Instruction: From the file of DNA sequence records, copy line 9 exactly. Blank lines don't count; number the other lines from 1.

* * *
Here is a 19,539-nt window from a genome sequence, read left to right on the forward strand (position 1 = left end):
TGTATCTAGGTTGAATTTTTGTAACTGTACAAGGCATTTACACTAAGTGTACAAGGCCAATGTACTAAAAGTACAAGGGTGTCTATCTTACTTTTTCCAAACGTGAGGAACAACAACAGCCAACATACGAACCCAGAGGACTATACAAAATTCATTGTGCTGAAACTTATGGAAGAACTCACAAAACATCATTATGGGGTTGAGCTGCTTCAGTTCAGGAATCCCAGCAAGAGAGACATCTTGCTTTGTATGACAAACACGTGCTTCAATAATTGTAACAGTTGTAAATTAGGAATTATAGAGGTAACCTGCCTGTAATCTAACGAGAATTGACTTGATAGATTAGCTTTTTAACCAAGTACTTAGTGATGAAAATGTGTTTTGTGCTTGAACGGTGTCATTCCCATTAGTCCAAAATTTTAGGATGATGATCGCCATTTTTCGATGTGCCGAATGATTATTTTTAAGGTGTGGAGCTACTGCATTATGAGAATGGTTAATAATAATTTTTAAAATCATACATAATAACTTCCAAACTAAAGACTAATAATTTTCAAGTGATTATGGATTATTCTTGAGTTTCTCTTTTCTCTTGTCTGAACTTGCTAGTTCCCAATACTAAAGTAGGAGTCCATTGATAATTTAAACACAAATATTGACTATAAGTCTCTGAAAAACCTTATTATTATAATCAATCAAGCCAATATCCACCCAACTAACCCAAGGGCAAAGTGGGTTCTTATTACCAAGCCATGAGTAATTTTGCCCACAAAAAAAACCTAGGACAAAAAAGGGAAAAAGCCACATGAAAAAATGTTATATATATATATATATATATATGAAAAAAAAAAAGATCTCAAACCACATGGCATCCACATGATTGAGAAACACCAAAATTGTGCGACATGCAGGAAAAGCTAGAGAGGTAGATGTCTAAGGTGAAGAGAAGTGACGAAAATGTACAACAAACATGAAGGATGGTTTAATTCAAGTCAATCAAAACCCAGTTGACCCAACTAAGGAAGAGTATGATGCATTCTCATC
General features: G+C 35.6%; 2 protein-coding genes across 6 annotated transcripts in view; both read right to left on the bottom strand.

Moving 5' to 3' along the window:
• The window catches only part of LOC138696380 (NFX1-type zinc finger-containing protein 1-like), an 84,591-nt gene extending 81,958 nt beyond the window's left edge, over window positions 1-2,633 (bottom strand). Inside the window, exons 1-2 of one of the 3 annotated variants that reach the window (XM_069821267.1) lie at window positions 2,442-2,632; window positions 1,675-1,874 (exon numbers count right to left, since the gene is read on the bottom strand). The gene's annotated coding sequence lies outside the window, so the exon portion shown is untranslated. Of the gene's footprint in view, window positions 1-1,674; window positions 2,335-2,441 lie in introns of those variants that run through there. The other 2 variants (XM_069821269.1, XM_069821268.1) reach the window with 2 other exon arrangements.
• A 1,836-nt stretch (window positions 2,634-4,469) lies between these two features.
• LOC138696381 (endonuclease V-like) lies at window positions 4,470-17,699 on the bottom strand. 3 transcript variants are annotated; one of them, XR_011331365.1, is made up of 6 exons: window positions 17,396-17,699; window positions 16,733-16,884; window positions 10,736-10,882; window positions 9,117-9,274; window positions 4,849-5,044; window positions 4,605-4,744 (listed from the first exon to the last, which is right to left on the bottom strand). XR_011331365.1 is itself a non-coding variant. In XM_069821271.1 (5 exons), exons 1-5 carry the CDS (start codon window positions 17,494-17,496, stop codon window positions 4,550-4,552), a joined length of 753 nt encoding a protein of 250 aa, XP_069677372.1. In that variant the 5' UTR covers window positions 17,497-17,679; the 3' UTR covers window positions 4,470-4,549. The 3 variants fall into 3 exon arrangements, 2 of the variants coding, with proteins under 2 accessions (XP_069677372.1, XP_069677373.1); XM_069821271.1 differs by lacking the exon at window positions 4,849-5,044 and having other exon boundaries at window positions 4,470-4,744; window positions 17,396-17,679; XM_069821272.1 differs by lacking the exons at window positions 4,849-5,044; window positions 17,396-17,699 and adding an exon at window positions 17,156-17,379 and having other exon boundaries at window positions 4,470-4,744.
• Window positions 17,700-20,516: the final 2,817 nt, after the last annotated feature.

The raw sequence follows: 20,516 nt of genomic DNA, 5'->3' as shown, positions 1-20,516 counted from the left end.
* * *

The raw sequence follows: 20,516 nt of genomic DNA, 5'->3' as shown, positions 1-20,516 counted from the left end.